Have you ever wondered what can be done to help those squishy face dogs like British Bulldogs, Boxers, Pugs and French Bulldogs (also known as brachycephalic breeds), to breathe that little bit easier? Due to their airway conformation, these breeds are often prone to breathing and gastrointestinal issues. One of our veterinarians, Dr Melissa Kozaruk, recently attended a 2-day intensive workshop, to learn the latest surgical techniques for these patients and pass on these surgical skills to the rest of our vet team. “Yoda” is a French Bulldog who recently had surgery at Erina Heights Veterinary Hospital to correct his nose conformation, giving him a lot more space to get air in through his nostrils. Have a look at the before and after pictures- can you see the difference?
Do you think your pet sleeps a lot? Well here are some fun facts. Dogs sleep an average 12-14 hours per day, while cats sleep an average of 12.5 hours a day. Horses and elephants only sleep 3-4 hours a day, whereas the little brown bat sleeps up to 20 hours a day! Some species have special adaptations for sleep. Dolphins and whales avoid drowning by sleeping with only half of their brain at a time, and some migrating birds can sleep while flying!
In January we welcome back our first nurse from maternity leave, Jade Bridge. Jade has been very busy over the past 6 months, raising her son Cohen. We eagerly welcome her back to the team at Erina Heights Veterinary Hospital as she steps up to the role of practice manager.
You may see a new face in our vet team over the next few months! Dr Justine Norwood (BVSc- University of Sydney) will be joining us for a 3 month rotation as part of a veterinary internship program. Justine is a fully qualified veterinarian, with experience in the animal industry, as well as a background in tourism and business. She will also rotate through other prominent veterinary hospitals including North Shore Veterinary Specialist Hospital. Welcome Justine!
Care with outdoor cats as tick cases are still rampant.
We are lucky to have a choice of tablet and chew products for prevention of tick paralysis in dogs (Nexgard, Bravecto, and Simparica), but these cannot be used in cats. There is no reliable registered product for this purpose in cats. We feel that the closest we can get to protection in cats is with the collar product “Seresto” which has a label claim only for flea prevention. Other alternatives include confining indoors, daily searches, close clipping of the coat, and less well regarded topical sprays.
Cats develop respiratory signs earlier than dogs, and in some cases their difficulty breathing precedes their leg weakness. As we only have dog derived tick antiserum to treat them, with its greater risk of shock or anaphylaxis, cats give us many challenges in their treatment. Remember, the earlier you get the patient to us, the better the outcome.
Melissa has just returned from the University of Qld, Gatton small animal surgery facility and getting the latest surgical techniques to improve and treat the obstructive airway problems so common in brachycephalic dogs (short nosed breeds such as pugs, French and English bulldogs, Lhasa’s etc).
Jesse is attending two days at the Charles Sturt Vet Faculty in Wagga Wagga updating his skills on the new orthopaedic locking screw and plate technique for the repair of bone fractures. As the screw is now locked into the bone plate as well as the bone, it is inherently more secure and resistant to loosening.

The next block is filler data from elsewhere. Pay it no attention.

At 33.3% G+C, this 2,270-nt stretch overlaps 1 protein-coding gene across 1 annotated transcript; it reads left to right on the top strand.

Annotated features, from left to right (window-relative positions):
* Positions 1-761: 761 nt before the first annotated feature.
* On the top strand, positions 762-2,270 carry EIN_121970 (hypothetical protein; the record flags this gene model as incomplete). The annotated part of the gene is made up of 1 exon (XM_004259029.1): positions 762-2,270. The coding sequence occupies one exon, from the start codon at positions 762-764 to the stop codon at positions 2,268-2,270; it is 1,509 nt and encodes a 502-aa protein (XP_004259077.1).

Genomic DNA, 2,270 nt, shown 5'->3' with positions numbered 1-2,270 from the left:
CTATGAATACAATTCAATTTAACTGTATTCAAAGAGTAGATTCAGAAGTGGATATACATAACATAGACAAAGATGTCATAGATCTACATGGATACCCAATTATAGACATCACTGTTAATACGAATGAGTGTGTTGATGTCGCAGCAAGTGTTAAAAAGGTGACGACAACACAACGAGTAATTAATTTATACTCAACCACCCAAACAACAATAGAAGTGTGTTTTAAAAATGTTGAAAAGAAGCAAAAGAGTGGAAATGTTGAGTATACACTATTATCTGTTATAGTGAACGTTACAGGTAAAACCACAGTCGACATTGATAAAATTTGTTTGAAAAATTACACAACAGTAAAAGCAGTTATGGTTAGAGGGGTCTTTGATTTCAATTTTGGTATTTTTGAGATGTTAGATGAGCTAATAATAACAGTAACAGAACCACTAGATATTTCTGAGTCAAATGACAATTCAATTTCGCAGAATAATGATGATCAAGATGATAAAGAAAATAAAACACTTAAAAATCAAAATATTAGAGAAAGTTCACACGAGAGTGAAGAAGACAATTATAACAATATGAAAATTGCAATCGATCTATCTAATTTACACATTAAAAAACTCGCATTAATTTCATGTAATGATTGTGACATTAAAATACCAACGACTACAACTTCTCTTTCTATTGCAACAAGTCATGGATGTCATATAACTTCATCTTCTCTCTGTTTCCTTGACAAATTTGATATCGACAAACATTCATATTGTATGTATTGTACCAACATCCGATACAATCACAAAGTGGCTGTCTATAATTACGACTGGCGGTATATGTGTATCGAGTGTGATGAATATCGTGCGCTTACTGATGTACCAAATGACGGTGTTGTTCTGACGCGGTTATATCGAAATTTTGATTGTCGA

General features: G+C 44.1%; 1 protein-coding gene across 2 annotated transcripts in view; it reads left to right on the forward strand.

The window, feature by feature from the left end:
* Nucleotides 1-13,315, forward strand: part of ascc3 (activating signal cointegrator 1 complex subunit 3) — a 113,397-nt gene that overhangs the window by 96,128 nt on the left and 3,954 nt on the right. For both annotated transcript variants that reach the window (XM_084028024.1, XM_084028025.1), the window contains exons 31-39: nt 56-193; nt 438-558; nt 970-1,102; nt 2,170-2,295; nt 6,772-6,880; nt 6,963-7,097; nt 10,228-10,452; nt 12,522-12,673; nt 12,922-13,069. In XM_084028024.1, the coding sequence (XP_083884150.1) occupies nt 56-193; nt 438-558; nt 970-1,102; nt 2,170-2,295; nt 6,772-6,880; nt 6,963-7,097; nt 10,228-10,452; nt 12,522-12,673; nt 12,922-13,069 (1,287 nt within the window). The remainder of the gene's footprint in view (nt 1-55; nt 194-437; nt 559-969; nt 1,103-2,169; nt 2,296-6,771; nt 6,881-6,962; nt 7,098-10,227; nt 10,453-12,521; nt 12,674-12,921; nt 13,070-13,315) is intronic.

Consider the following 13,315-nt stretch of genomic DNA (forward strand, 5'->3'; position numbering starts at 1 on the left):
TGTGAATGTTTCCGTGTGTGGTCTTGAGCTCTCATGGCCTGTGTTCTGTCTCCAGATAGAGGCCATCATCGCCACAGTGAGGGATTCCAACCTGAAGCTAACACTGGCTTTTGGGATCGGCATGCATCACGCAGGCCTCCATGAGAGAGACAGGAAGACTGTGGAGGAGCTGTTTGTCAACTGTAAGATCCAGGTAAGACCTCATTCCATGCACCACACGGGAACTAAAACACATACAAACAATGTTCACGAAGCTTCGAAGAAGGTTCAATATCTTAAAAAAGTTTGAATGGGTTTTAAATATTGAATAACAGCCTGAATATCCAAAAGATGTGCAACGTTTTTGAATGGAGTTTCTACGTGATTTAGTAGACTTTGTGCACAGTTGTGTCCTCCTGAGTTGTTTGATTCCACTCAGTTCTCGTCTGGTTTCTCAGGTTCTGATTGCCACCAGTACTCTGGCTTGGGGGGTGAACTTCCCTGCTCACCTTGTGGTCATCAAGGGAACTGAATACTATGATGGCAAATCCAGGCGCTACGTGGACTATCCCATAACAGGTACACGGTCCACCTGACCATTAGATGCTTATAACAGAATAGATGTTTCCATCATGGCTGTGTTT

18 month old “Ned” presented with a squinty and weepy right eye. Examination revealed a 4mm long wood splinter embedded within the cornea (the glassy front of the eye). As the splinter was deep with the potential for rupture of the globe on removal, the client was offered referral locally for specialist surgery under an operating microscope to limit the chances of complications.
Ned’s owner was not in a financial position to take up this option after his visit to them, so returned for us to give it our best shot. Under general anaesthesia and head loupe magnification the splinter was carefully manoeuvred out and luckily no fluid leakage followed. With drug treatment to cover infection and inflammation, Ned recovered well, and the image attached shows Ned at a two week follow up with a feint scar that should clear completely over the next few weeks.
Nurse Jackie adds another to our baby list!
Young Jayden, now seven weeks old takes our tally to five bubs in 2017 & all healthy bouncing boys!
We look forward to Jacqui returning early in the New Year, along with Jade & Kat.
In the meantime, a warm welcome to our most recent new nurses
Mia & Tanya, our team of nurses are amazing. They are happy to answer any questions you may have about your family pets.
Exciting News…..Congratulations to Leah, Kat, Jade, Jesse and partners with all their newborn baby boys – Jack, Kurt, Elliot & Cohen have recently arrived. Nurse Jacqui is imminent and the last one to go; so we wish her well.
And with maternity leave changes now in full swing, EHVH welcomes Stacey to our nursing team. Stacey recently moved to the Central Coast from Sydney with a young family, having worked at the specialist centre SASH at North Ryde as a surgical nurse. She brings a wealth of experience to our practice.
We strongly urge ALL dog owning clients to preference one of the three oral brands available from the same drug class for best tick prevention; ie, Simparica, Nexgard or Bravecto.
“Prevention is Better than the Cure” – Talk to our reception staff to discuss which may be most suitable for your dog. We can also discuss the limited options available for cats.
Tick season on the central coast is July to January. A tick as small as a match head, that is only 4mm, may cause the following symptoms Continue reading “Tick Season Is Here”